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H1N1 flu questions

KUHF-FM (88.7, Houston) — November 14, 2009

Medical Discovery News online

Since the swine flu first emerged in April, many listeners have asked about the virus and whether it could become a major public health problem.

Today we'll address some of your concerns.

The first question is "The flu shows up every year — so why are we focused on the swine flu in particular?" Since the virus, also known as H1N1, moved from southern Mexico to the U.S., it has quickly spread globally.

And surprisingly, while seasonal flu disappears during the summer, H1N1 has continued to infect people in the US. This persistence through the warm months means a strong emergence in the fall through winter seasons.

So far, that's playing out because the cases are doubling every week.

We saw the same pattern back in 1918 with the devastating Spanish flu. It killed seven hundred thousand in the US and fifty million people world-wide. Health officials don't expect the swine flu to be anywhere near this extreme.

Projections are that one to two million people will die worldwide and seventy thousand in the US. But put in perspective, consider the seasonal flu kills about 40-thousand in the US every year.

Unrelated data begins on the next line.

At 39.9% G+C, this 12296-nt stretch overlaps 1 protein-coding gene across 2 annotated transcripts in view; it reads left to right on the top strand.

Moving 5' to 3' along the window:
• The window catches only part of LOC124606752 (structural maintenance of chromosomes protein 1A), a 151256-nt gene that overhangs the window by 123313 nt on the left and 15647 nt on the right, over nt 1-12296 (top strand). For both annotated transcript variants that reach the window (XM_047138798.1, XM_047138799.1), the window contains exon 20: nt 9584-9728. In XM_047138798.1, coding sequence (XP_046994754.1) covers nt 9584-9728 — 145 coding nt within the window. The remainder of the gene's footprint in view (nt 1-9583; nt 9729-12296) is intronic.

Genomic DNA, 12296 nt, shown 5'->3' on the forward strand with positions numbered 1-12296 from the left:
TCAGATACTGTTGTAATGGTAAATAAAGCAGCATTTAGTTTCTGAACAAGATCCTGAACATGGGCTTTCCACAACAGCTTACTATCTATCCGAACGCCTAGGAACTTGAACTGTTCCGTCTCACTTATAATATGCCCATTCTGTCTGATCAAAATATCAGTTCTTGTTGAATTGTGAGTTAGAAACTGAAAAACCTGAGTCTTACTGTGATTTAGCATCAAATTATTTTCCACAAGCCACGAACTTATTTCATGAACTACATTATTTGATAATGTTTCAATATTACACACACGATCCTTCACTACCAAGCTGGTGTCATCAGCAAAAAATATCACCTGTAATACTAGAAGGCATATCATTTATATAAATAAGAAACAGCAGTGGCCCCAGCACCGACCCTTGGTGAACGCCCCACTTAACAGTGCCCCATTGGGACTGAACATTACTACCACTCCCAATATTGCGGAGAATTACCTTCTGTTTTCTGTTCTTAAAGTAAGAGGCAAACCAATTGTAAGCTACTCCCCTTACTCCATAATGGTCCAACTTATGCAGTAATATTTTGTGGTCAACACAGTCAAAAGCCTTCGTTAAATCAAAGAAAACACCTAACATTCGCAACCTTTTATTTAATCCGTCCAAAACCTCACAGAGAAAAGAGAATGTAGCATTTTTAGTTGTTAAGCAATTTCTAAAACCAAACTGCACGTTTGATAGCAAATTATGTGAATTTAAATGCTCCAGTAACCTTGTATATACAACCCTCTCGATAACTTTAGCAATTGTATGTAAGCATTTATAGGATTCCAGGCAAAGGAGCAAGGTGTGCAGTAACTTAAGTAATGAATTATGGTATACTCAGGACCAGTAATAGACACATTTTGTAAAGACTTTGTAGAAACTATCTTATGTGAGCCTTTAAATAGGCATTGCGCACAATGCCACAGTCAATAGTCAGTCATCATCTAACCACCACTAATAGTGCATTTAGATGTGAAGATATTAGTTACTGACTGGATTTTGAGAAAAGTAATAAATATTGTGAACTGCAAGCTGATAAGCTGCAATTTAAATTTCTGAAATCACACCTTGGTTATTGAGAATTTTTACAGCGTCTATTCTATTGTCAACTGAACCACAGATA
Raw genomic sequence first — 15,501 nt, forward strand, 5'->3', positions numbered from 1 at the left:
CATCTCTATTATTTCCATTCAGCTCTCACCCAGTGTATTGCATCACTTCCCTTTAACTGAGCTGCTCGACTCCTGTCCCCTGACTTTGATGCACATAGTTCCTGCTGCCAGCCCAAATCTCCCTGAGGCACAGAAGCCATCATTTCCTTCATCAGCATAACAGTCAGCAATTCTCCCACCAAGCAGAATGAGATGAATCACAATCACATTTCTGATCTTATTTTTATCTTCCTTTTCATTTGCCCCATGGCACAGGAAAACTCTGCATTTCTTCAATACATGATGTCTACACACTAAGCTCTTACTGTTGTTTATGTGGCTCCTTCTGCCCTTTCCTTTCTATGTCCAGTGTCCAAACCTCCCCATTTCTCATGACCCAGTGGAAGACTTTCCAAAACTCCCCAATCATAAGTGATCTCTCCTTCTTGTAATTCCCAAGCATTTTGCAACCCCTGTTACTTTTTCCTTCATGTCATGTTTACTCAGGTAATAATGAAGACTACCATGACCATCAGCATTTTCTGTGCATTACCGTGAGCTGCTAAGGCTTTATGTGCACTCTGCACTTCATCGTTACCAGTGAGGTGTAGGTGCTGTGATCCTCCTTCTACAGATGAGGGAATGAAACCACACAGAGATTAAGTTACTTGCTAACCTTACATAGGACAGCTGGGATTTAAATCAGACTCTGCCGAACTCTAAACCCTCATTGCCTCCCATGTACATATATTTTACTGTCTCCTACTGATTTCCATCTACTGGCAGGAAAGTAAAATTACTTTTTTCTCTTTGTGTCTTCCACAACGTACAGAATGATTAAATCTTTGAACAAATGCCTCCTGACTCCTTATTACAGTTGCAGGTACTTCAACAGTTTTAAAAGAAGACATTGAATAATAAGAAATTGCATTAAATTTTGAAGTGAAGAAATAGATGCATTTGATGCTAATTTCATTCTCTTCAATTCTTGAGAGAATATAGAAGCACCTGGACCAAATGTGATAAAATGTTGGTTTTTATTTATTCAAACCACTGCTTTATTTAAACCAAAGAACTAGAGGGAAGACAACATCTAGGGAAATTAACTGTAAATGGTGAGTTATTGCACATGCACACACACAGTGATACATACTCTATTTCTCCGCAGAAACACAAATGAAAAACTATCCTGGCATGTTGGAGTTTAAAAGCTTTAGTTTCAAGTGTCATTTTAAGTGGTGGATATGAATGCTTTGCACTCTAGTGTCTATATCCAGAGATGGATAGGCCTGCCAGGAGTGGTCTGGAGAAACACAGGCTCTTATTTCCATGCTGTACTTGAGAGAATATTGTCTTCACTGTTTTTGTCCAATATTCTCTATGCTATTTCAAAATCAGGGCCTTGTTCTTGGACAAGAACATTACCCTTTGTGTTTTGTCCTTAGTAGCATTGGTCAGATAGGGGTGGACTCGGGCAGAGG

Another question is: "who is most at risk?" The H1N1 virus is in every state and the high risk groups are pregnant women followed by young children and adolescents. We're already seeing outbreaks at colleges and universities.

This is in contrast to the seasonal flu which targets the elderly, the very young and those with underlying health problems.

Finally, when will the H1N1 vaccine be available?

Your community may already have it and if you're in a vulnerable group, contact your doctor about getting vaccinated. But know there is a limited number of doses because of a lag time in vaccine production.

Whether enough doses will be available for anyone who wants it remains to be seen.

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